Around 72% of respondents say they are likely or very likely to vote in the May 2017 presidential election. In contrast, 16% say there is little chance or very little chance that they will participate in the elections. Besides the 7% of respondents that say they are somewhat likely to participate in the elections, 5% of the respondents have not yet reached a decision with regards to participation.
Projections of election participation rates in polls such as this one does not neatly translate to voter turnout rate on the day of the election. Projections of the voter turnout in polls are often more than the actual turnout on the day of the election; this is not unique to the Iranian context and is relevant to all pre-election polling.

Following Presidential Debates

Following of the presidential debates divides the respondents to two groups of relatively same weight. About half of the respondents say they have followed the election debates and half of them say that they have not been following the debates. 48% of respondents have watched the debates and 3% of them have listened to the audio broadcasting of the debates.

The Most Important Problems and Priorities

In order to have an understanding of the priorities of issues that the prospective president should tackle, respondents were asked which problem they would take on first, if they, themselves were the president.

As expected, the first issue that more than a third of respondents mentioned is “unemployment”. Next are problems that the youth face. Economic issues, including inflation and high costs of living rank third in the set priorities that the respondents mentioned.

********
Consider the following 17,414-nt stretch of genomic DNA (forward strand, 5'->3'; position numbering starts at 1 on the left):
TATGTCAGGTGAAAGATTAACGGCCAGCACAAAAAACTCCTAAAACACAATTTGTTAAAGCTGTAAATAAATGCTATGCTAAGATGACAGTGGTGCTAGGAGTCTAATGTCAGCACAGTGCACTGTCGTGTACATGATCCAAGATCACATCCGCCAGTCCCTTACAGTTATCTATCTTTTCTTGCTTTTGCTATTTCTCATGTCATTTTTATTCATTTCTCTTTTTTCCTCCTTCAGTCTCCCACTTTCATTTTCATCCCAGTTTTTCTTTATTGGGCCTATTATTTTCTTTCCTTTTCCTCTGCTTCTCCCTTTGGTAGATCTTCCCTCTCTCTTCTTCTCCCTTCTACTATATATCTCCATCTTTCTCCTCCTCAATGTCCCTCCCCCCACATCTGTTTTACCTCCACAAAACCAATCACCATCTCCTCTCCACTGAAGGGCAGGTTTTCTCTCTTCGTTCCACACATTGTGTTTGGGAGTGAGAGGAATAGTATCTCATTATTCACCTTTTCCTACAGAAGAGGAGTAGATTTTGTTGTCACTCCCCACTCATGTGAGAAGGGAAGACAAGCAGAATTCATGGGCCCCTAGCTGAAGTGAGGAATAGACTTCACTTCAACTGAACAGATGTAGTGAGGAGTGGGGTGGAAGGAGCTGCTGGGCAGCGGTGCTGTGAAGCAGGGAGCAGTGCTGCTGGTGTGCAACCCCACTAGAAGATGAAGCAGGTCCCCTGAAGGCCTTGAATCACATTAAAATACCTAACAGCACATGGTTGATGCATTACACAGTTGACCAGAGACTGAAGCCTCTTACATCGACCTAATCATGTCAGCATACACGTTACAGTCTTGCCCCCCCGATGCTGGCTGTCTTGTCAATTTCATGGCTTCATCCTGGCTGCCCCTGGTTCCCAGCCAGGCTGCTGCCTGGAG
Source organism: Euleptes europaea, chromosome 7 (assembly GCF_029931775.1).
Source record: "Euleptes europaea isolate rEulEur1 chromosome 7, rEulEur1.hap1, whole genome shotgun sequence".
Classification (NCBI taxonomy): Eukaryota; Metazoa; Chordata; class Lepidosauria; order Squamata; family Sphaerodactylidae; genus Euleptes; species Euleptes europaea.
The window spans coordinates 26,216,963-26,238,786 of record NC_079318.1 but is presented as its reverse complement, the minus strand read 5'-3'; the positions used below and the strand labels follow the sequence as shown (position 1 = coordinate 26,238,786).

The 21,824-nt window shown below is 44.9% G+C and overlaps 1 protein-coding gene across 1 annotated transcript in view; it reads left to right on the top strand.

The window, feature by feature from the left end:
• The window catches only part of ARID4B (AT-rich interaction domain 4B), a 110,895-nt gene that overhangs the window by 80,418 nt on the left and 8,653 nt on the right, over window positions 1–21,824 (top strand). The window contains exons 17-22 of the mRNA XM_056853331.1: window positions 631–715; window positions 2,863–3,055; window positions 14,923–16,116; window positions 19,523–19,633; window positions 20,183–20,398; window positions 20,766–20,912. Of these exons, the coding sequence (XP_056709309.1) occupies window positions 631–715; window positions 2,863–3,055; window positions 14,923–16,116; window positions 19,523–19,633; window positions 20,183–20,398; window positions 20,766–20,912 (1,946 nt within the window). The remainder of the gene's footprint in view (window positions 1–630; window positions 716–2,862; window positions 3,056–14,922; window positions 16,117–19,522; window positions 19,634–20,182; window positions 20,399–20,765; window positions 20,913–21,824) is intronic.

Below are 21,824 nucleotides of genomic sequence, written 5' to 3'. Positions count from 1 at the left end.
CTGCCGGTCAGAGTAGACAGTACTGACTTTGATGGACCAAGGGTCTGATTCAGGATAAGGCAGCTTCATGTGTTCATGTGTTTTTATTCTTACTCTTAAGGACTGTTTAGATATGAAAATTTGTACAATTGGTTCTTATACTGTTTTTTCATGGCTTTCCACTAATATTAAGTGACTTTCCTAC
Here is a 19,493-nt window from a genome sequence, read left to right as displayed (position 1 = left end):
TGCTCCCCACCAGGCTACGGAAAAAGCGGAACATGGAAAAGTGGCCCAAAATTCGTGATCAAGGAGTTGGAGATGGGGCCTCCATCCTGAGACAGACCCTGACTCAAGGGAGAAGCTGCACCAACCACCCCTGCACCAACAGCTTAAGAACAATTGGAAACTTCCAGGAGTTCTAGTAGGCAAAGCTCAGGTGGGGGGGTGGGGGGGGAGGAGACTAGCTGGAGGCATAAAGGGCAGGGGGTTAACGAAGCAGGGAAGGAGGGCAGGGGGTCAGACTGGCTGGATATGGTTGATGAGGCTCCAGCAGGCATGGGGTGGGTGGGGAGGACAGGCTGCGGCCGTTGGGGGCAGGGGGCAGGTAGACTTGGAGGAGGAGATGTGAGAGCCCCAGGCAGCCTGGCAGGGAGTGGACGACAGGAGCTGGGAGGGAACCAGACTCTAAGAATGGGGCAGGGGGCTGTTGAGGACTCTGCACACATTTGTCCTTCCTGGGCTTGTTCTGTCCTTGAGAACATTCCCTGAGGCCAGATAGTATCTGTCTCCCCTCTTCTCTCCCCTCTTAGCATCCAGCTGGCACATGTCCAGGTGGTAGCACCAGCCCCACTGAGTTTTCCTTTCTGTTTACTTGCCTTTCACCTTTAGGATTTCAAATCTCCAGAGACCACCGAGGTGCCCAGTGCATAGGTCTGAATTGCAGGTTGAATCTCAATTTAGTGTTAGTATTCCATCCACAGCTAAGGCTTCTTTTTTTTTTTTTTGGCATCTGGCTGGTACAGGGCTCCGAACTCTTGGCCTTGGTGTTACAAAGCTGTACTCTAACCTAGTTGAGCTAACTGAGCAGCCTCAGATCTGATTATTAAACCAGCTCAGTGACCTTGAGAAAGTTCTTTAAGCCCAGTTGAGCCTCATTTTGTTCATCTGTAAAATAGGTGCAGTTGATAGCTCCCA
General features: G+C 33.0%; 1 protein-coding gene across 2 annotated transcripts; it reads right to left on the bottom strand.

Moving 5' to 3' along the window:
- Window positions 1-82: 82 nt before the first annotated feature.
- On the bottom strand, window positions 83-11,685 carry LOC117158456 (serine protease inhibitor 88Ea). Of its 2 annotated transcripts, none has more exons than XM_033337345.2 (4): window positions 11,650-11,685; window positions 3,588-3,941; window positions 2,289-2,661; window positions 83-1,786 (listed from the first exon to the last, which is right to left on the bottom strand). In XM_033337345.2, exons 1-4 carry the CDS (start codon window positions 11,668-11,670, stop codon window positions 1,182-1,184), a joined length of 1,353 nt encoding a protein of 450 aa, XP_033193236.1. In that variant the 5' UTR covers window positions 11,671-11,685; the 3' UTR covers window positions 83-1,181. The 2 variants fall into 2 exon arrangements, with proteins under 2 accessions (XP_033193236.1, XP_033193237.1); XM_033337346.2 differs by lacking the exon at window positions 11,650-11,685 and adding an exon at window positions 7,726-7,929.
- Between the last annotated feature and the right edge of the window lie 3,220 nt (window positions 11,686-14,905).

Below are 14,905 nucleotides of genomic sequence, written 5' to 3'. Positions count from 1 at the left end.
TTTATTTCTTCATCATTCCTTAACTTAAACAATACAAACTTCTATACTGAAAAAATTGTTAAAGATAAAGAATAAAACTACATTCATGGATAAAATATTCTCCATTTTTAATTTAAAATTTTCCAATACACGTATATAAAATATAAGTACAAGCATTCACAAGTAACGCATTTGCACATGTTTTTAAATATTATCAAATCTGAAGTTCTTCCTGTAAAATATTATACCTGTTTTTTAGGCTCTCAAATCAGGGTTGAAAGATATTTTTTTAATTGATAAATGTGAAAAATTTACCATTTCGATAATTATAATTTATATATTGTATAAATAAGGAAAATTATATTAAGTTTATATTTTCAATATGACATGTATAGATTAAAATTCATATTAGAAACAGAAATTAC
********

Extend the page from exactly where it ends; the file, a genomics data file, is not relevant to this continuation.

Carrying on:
Economic and political corruption, despite the attention it is receiving in the debates and the media, is only attaining a 2% rating among the participants of this poll.

Survey Methodology:

          This polling was carried out at a national level in Iran from 4 May 2017 to 7 May 2017 and reported on a four-day rolling average basis.
          The interviews were conducted via phone (cellular phone and landline).
          The sample size was 947 Iranians, 18 years and older, who were residing in Iran and were selected randomly.
❖                Sampling methodology is a two-stage proportional sampling. It’s on the basis of each of the operators’ market share and then simple random sampling.
          Assuming maximum variation, the results of this survey can generalize to the whole of the 18 years and older Iranian (resident in Iran) with a margin of error of ±3.18 to ±3.90 for the 95% confidence interval (based on responses to questions).
          This survey collects data on eight demographic variables (including gender, age, education, province of residence, urban and rural residency, economic status, ethnicity and religion).
          The data were weighted based on the last National Iranian Census (2011) with gender, age group and place of residence (urban/rural) as weighting variables.
          Farsi native speaking interviewers conducted the interviews during daylight hours, local time.
          Interviewers were trained – both for general skills of phone polling and for the specific needs of this survey. The interviewers were selected post training after passing an interviewing skills exam.
          The results of each interview was assessed twice by the interviewer and the supervising team – in terms of respondent’s trust in the interviewer and the interviewer’s assessment of the respondents’ honesty.
          Those respondents who had received very low scores for trust and honesty have been removed from the random sample.